As humans, we live in a world we created over centuries, building urban centres by concentrating energy – in the middle of rural areas. As a cultural scientist and an anthropologist with a systemic approach, I love to focus on these rural environments with lower social density, lower concentration of energy and more space. What do these areas provide that could help us create the future we want to live in?

Could it be time to shift narratives as we enter a new era where things are turned upside down, sustainability comes by default, and people start longing for non-processed lives? This shift of awareness and perspectives will not come by itself but rather by enhancing the ownership and participation of new stakeholders,, creating a new eco-system that includes a sustainable business model and flexibility that comes very close to a living organism.

As soon as you have identified your mission, it is time to look for the ones going there with you.

Why, Who, What, How – While it became common to start with the WHY as What are you heading for, I like to ask for the WHO first. Who are the people you like to be working with on your projects, who can they help you grow, who can you learn the most from, why do you like to have them by your side and – and what is in it for them, how could you make them feel belonging to your project?

Questions to help you identify your circle of trust & support:

Who – Stakeholder Engagement

  1. Stakeholder Identification: Who are the key stakeholders in your rural regeneration projects, and how can we engage them effectively?
  2. Long-Term Commitment: What strategies can be implemented to ensure long-term stakeholder commitment and collaboration in rural regeneration efforts?
  3. Feedback Mechanisms: What mechanisms can be established to ensure ongoing stakeholder feedback and participation throughout the regeneration process?
  4. Conflict Resolution: How can we address and resolve potential conflicts of interest among stakeholders in rural regeneration projects?

The second comes to sharpen your knife. Prepare the competencies and culture and familiarise yourself with the context so your community can grow. Try to involve as many perspectives in that process so that you can identify all resources and potentials from local strengths and traditions, underestimated talents and commodities, to longings and motivations that can nurture your project. Define objectives, workflows, and KPIs and do seed strong leadership and ownership.

How – Community-Based Place/Destination Making

  1. Identifying Local Strengths: What unique cultural, historical, or natural resources exist in our rural area that can be leveraged for destination-making?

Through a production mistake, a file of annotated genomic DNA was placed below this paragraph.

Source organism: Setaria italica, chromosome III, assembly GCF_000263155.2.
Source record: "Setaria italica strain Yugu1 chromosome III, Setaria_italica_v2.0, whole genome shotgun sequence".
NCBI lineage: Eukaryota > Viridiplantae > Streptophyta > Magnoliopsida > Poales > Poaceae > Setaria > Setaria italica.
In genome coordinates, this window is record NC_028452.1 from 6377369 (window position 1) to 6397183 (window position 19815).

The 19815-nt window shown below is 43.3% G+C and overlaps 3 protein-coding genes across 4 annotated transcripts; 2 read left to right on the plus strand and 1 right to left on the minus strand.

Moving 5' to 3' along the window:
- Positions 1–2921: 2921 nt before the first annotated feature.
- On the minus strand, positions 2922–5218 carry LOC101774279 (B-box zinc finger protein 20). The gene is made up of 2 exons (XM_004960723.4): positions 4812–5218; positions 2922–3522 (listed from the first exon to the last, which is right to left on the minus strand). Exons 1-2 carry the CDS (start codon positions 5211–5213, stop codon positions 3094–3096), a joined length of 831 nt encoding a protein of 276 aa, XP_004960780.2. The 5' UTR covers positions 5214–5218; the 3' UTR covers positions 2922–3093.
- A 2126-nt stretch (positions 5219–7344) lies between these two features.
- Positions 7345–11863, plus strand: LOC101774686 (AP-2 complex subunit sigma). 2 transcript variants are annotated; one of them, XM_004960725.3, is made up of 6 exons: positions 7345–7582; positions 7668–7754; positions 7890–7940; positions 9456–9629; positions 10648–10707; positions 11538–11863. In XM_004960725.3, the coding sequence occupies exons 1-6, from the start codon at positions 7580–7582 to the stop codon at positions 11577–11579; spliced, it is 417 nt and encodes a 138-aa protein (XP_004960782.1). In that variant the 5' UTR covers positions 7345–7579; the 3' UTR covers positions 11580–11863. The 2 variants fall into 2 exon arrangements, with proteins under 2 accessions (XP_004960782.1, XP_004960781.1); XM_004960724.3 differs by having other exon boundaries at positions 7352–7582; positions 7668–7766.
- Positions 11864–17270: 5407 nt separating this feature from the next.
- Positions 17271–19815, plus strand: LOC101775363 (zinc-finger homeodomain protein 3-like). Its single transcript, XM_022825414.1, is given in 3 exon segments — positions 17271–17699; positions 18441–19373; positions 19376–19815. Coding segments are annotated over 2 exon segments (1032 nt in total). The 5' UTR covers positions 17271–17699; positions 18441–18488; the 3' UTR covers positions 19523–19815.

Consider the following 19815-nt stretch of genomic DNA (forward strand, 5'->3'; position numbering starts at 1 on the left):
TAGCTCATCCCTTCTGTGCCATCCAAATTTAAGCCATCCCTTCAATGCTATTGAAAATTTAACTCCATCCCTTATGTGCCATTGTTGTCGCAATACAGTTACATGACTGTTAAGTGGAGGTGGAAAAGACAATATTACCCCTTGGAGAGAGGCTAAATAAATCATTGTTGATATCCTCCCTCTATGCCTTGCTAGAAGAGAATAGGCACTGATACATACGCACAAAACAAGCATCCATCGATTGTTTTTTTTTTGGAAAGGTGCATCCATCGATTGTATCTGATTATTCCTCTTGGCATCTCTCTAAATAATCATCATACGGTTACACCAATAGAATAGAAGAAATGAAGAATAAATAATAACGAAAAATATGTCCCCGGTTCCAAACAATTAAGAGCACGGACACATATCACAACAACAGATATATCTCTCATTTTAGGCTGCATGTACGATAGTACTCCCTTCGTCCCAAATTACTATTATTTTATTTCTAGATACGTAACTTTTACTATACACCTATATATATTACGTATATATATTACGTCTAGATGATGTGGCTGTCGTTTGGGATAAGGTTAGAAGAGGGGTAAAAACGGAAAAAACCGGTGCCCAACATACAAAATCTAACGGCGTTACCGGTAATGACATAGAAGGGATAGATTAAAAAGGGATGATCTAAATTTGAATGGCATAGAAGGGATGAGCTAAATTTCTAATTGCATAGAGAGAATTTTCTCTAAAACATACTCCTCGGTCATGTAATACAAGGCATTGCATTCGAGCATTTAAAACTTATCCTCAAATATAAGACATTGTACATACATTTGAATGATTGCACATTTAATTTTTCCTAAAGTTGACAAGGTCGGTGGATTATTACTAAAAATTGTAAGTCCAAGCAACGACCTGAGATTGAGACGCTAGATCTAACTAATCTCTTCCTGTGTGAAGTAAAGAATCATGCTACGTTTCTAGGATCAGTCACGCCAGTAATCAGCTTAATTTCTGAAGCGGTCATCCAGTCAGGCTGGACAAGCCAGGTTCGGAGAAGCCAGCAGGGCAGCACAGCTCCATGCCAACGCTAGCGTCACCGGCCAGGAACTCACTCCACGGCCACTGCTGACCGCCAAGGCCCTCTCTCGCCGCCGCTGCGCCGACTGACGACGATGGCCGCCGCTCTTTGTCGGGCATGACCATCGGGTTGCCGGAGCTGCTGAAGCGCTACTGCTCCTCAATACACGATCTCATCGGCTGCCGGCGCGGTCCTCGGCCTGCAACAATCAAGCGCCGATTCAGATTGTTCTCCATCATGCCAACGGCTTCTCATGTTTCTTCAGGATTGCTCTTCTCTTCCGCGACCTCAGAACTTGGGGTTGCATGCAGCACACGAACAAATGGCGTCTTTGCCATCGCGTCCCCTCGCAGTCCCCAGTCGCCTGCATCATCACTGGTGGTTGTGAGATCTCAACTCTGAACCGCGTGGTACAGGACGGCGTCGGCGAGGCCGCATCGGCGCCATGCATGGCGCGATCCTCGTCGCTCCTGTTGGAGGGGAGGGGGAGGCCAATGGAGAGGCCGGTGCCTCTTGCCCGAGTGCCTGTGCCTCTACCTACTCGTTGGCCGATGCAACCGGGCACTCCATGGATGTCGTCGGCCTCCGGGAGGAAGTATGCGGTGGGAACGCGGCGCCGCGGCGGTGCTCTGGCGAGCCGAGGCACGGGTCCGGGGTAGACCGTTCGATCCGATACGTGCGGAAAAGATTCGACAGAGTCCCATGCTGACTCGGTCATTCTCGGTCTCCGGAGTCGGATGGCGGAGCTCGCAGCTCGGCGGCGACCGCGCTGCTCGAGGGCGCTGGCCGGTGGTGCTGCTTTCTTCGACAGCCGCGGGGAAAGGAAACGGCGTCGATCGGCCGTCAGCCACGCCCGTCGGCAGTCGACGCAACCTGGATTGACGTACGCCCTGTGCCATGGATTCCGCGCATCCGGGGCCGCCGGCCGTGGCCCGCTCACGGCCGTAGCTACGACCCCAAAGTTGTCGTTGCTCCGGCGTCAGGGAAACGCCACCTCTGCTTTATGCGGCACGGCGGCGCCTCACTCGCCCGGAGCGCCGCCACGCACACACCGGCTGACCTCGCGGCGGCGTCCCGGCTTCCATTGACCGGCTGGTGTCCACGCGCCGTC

2. Local Skills Utilization: How can we effectively identify and utilise rural communities’ existing skills and knowledge to aid regeneration efforts?
  3. Community Involvement: How can we effectively involve local communities in the decision-making process for developing rural destinations?
  4. Innovative Solutions: Can you suggest innovative ideas for transforming underutilized spaces in rural areas into attractive destinations for locals and visitors?

When starting, ensure you have implemented a learning ecosystem as one of your missions included in every step. As you move forward, the learnings along the way are worth documenting and collecting to act cautiously, learn as much as possible, and foster the value of learning as a collective act of community building and part of your success story.


What – Learning Ecosystem

  1. Knowledge Sharing: What platforms or forums can be established to share knowledge, best practices, and lessons learned in rural regeneration among EU regions?
  2. Sustainable Practices: What sustainable practices can be implemented to ensure that rural destination-making does not negatively impact the local environment and community?
  3. Education and Training: How can educational initiatives and training programs be integrated into rural regeneration projects to benefit local communities?
  4. Innovation in Action: How can we foster collective wisdom, innovation and creativity in educational approaches within rural regeneration projects?

Bonus Track: Storytelling

What are the stories you want to tell with your project? What are the stories you want to be told about your projects? And whom do you want to talk about you? Make sure you have the chapters ready to spread the word about you and collect the feedback tangible and visible for all internal and external stakeholders.


Anne Seubert

Anne Seubert joined FERN this year as a member of the advisory board. She is the founder and managing director of Brands & Places and a sought-after keynote speaker and mentor, format developer and facilitator for events, platforms, communities, processes, and spaces where people meet, exchange ideas and learn from each other to foster impact, resonance and resilience of individuals, organizations and ecosystems.